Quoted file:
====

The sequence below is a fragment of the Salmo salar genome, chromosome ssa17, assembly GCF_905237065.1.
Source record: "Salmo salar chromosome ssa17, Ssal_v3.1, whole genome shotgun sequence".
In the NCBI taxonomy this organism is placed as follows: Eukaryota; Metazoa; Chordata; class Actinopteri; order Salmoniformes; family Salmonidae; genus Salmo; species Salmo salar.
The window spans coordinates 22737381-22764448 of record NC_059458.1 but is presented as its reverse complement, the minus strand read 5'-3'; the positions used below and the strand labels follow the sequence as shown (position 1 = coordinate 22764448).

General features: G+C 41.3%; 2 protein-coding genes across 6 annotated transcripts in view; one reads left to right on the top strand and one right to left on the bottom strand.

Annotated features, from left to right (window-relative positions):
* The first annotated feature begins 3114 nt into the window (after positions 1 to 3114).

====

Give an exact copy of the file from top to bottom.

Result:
The sequence below is a fragment of the Salmo salar genome, chromosome ssa17, assembly GCF_905237065.1.
Source record: "Salmo salar chromosome ssa17, Ssal_v3.1, whole genome shotgun sequence".
In the NCBI taxonomy this organism is placed as follows: Eukaryota; Metazoa; Chordata; class Actinopteri; order Salmoniformes; family Salmonidae; genus Salmo; species Salmo salar.
The window spans coordinates 22737381-22764448 of record NC_059458.1 but is presented as its reverse complement, the minus strand read 5'-3'; the positions used below and the strand labels follow the sequence as shown (position 1 = coordinate 22764448).

General features: G+C 41.3%; 2 protein-coding genes across 6 annotated transcripts in view; one reads left to right on the top strand and one right to left on the bottom strand.

Annotated features, from left to right (window-relative positions):
* The first annotated feature begins 3114 nt into the window (after positions 1 to 3114).